As a regulatory and standards body RICS supports any attempts to improve the industry for consumers. However, we would caution Government to ensure that the current sector and powers already within it are being utilised to their potential, otherwise any changes may provide little relief as tenants and local authorities continue to underutilise what is at their disposal.

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RICS have reiterated their belief that the removal of s21 is fully feasible - only if a viable alternative is established along the way

RICS consulted with our professionals and other experts within the sector to formulate our response. We were concerned about the many unintended consequences highlighted by our respondents that we do not believe Government have identified or taken steps to rectify.

A primary concern is that these unintended consequences could affect those most vulnerable within society. The s8 processes can be lengthy, which means that those most vulnerable could see landlords have less leeway to help them. As the process to remove them can be lengthy, landlords or agents may be less understanding and aim to start eviction as soon as they can.

There is also the possibility that vetting processes can become more strenuous or discerning with those prospective tenants offering less risk to a landlord in both property care and rental payments being prioritised due to the harder process of removing troublesome tenants. As a result, those at higher risk including families or those on lower incomes could find it harder to get into properties.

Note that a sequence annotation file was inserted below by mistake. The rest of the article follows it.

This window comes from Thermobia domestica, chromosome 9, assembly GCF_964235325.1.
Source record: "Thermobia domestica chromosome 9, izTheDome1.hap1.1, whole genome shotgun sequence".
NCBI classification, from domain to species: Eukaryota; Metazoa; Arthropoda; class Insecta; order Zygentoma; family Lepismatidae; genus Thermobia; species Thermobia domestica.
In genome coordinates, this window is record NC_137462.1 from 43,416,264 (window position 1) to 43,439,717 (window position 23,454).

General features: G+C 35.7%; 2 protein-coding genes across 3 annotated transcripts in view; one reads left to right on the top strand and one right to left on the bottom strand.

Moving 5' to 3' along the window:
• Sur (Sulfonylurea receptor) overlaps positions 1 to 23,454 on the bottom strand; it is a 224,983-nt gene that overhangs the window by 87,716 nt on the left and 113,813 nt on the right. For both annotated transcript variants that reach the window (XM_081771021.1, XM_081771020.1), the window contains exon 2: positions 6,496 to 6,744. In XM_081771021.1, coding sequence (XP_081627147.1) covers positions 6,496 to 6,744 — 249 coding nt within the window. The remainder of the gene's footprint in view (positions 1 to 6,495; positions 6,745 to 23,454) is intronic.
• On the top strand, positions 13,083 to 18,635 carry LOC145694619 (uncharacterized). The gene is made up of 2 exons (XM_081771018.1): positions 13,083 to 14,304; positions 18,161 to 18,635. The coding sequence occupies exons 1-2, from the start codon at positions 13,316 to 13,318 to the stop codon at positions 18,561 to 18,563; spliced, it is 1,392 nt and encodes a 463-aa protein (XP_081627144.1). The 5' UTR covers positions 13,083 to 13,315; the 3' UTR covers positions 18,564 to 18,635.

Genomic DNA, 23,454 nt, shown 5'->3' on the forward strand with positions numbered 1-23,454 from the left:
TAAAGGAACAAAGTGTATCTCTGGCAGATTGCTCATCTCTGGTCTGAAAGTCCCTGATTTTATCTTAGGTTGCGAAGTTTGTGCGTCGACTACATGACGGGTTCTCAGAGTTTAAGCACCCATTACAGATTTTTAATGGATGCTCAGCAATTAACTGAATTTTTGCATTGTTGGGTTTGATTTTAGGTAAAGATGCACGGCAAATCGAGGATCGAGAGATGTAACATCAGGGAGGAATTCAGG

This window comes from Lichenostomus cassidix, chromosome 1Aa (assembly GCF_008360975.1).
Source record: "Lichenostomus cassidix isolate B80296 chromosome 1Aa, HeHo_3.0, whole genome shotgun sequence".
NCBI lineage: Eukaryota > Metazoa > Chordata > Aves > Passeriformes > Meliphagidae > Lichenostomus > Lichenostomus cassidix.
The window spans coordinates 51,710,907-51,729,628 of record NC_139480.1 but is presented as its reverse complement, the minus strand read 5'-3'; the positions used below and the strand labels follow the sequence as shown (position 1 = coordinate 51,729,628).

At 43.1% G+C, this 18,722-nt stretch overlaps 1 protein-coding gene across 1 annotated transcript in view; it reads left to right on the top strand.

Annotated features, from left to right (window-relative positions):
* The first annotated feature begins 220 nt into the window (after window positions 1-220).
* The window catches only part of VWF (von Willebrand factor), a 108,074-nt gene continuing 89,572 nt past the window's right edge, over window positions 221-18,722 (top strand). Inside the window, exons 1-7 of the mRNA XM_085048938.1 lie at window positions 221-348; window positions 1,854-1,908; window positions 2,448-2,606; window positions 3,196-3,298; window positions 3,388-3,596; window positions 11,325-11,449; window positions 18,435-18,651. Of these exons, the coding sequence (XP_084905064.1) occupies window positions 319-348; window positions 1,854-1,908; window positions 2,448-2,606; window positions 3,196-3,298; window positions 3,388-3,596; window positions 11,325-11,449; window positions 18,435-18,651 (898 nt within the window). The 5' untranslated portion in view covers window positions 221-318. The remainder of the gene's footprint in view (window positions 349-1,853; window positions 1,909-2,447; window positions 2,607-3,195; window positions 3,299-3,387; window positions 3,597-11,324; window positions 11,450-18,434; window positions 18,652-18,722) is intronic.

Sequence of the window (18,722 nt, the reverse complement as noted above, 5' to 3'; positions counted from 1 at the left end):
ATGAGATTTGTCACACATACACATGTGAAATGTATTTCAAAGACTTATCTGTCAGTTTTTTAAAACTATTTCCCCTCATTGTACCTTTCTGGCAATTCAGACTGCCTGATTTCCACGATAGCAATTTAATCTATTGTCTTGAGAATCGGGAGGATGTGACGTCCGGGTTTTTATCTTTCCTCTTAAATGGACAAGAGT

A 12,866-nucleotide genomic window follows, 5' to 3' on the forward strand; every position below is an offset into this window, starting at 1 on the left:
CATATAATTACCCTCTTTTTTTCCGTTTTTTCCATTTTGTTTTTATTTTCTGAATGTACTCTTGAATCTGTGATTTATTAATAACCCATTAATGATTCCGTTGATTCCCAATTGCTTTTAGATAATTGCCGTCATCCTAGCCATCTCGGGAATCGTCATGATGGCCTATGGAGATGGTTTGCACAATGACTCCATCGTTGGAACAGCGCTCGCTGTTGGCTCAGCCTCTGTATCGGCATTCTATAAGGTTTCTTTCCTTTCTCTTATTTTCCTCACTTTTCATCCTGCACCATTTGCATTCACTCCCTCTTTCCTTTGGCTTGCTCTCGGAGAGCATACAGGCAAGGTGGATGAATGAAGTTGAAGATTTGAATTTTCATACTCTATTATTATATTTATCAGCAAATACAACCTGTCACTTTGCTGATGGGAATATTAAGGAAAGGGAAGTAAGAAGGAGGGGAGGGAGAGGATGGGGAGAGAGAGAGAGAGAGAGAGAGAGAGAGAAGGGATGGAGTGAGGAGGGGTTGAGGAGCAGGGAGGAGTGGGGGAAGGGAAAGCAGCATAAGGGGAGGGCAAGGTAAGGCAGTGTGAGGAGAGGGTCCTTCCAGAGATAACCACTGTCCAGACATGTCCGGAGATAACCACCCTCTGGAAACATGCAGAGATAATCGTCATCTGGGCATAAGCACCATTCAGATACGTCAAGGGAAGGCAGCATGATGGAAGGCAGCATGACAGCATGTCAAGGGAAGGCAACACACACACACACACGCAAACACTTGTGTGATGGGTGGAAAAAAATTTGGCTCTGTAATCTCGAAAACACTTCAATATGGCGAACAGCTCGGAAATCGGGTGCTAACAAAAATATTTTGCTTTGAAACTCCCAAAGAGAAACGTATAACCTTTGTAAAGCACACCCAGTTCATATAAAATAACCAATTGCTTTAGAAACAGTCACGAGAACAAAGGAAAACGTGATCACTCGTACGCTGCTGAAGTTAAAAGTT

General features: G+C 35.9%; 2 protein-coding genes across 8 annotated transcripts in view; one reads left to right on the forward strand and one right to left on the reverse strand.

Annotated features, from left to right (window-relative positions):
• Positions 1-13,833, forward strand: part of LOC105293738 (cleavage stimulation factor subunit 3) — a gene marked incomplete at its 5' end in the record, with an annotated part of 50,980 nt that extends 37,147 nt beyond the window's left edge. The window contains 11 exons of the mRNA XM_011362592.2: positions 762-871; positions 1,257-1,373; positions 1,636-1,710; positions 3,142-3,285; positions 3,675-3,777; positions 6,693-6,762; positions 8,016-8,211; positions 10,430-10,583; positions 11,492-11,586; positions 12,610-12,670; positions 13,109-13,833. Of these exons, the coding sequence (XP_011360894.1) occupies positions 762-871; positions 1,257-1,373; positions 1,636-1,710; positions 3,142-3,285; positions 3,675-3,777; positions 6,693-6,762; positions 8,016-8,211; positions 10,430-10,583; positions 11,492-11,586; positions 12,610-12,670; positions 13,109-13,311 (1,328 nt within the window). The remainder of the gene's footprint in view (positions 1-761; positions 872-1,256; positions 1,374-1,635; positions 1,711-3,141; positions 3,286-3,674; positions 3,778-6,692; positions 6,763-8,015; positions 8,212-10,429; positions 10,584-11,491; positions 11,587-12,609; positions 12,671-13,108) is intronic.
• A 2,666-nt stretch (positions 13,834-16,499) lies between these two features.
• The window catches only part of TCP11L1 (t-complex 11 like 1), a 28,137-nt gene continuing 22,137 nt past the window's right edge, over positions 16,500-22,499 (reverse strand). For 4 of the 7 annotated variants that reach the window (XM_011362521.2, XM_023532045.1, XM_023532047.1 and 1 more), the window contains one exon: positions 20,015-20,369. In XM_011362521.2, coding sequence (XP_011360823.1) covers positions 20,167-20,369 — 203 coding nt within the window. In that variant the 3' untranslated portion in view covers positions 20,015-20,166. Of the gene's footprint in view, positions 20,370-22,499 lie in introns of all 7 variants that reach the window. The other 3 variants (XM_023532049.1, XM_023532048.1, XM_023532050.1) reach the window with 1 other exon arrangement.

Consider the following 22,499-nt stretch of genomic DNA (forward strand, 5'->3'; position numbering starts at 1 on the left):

There is also a potential risk that, as landlords who act appropriately decide to leave the market due to this change compounded with the constant changes to taxation making rental property an unattractive investment, rogue landlords who keep below par properties could become embedded into the industry. It would create a shadow market where the less empowered, marginalized and vulnerable tenants will take whatever accommodation they can find and will not necessarily report breaches.